What is a Peripheral Vascular Disease?
Peripheral Vascular Disease (PVD), also known as Peripheral Artery Disease (PAD), refers to a group of disorders that affect the blood vessels outside of the heart and brain. It primarily involves the narrowing or blockage of arteries that supply blood to the legs, arms, stomach, or kidneys. The most common form of PVD is Peripheral Artery Disease, which specifically affects the arteries in the limbs.
The underlying cause of PVD is often atherosclerosis, a progressive condition characterized by the accumulation of plaque within the arterial walls. Atherosclerosis not only affects the arteries in the limbs but can also impact blood vessels throughout the body, including those supplying the heart and brain. Consequently, individuals with PVD have an elevated risk of cardiovascular events, such as heart attacks and strokes.
Symptoms of Peripheral Vascular Disease:
Peripheral Vascular Disease (PVD) can present with various symptoms, and the severity of these symptoms may vary depending on the extent of blood vessel involvement. Common symptoms of PVD include:
Pain, cramping, or aching in the legs, thighs, calves, or buttocks during physical activity, such as walking.
- Numbness or weakness:
Numbness or weakness in the legs or feet, which may affect balance and mobility.
- Cold or discoloured extremities:
The affected limbs may feel cool to the touch, and the skin may appear pale or bluish.
- Non-healing wounds:
Slow-healing or non-healing wounds and sores on the feet or legs occur due to poor blood circulation.
- Shiny skin and hair loss:
The skin on the legs may appear shiny, and there might be a loss of hair on the affected areas.
- Weak pulse in legs or feet:
A weakened or absent pulse in the legs or feet may be detected during a physical examination.
- Erectile dysfunction:
In men, PVD can contribute to erectile dysfunction, as reduced blood flow affects the vascular function in various parts of the body.
Risk Factors of Peripheral Vascular Disease:
Peripheral Vascular Disease (PVD) is associated with various risk factors, and individuals with these factors are at an increased likelihood of developing the condition. Common risk factors for PVD include:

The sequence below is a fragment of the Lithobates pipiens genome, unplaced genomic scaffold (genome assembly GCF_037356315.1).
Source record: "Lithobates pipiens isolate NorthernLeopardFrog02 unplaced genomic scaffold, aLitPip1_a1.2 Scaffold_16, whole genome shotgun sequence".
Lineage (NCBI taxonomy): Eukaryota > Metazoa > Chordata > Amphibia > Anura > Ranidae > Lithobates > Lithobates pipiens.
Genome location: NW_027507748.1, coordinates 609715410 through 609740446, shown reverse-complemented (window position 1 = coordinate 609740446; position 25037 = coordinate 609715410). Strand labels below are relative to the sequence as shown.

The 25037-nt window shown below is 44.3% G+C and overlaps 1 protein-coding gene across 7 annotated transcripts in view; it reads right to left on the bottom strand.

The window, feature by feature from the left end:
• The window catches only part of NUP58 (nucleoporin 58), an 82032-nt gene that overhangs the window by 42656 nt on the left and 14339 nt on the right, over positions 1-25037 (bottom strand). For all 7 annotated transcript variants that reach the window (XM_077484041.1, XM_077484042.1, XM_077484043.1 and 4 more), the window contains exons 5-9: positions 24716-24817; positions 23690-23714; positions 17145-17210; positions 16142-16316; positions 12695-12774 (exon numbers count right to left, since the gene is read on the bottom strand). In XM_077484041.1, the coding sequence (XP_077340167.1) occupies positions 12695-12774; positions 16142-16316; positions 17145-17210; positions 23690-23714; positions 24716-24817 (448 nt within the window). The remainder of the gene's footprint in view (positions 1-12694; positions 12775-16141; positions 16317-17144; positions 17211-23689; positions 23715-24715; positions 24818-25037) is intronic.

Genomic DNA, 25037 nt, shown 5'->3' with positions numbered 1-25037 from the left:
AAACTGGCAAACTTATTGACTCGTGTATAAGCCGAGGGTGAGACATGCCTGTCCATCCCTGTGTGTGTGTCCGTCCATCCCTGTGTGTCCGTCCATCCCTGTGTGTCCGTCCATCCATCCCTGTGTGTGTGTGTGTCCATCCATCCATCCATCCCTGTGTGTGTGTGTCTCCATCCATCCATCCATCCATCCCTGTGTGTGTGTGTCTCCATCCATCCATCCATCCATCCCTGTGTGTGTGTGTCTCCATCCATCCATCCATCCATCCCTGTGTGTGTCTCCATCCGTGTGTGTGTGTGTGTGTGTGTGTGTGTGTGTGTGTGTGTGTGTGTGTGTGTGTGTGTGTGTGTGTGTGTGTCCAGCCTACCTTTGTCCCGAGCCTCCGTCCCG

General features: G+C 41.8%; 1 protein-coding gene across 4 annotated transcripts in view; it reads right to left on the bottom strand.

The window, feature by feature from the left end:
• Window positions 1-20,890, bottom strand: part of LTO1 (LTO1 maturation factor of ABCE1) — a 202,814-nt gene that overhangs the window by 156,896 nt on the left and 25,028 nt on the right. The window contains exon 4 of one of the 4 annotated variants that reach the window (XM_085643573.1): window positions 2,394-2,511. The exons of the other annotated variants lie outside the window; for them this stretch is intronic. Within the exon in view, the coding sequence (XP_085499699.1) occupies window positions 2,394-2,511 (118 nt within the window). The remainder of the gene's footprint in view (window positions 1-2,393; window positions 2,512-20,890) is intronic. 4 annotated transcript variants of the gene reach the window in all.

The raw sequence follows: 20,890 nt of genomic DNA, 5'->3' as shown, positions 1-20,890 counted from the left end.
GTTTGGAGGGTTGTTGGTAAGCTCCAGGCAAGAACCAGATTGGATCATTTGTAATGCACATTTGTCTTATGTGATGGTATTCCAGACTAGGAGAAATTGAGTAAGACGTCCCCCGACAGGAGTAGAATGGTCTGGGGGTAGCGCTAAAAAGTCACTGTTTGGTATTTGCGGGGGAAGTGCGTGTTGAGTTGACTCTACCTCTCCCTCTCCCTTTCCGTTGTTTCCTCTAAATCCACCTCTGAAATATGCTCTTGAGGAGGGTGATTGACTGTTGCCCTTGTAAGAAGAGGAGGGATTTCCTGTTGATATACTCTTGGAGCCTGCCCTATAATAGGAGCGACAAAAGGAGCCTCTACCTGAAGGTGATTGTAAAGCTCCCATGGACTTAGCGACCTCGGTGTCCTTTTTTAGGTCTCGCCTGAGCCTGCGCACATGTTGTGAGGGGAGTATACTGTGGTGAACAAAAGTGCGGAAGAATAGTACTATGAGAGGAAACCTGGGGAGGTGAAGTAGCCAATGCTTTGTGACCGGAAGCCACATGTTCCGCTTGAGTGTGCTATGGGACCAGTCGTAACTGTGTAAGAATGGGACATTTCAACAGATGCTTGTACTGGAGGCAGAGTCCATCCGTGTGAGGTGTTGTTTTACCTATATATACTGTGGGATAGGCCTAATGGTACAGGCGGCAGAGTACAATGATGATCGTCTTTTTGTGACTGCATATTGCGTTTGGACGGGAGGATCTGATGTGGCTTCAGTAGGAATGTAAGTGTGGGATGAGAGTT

The risk of PVD increases with age. Older individuals are more likely to develop atherosclerosis, the primary cause of PVD.
Smoking is a major risk factor for PVD because tobacco smoke contains harmful chemicals that can damage blood vessels and reduce blood flow.
Diabetes causes high blood sugar levels can damage blood vessels over time, contributing to the development of atherosclerosis.
- High blood pressure:
Hypertension can lead to the hardening and narrowing of arteries, increasing the risk of PVD.
- High cholesterol:
Elevated levels of cholesterol, particularly low-density lipoprotein (LDL) cholesterol, contribute to the buildup of plaque in the arteries, leading to atherosclerosis.
- Family history:
A family history of cardiovascular diseases, including PVD, increases the risk.
Being overweight or obese puts additional strain on the cardiovascular system, increasing the risk of PVD.
- Lack of physical activity:
Physical inactivity is a risk factor for PVD and hurts cardiovascular health.
- Other cardiovascular conditions:
Individuals with a history of coronary artery disease (CAD) or cerebrovascular disease (CVD) are at an increased risk of PVD.
- Chronic kidney disease:
Chronic kidney disease is associated with vascular problems and an increased risk of PVD.
The Laser Vein Clinic has doctors and surgeons who have treated peripheral vascular diseases for many years. Their successes are why this clinic is considered as one of the best in Chennai. If you want treatment for a peripheral vascular disease then come to the Laser Vein Clinic.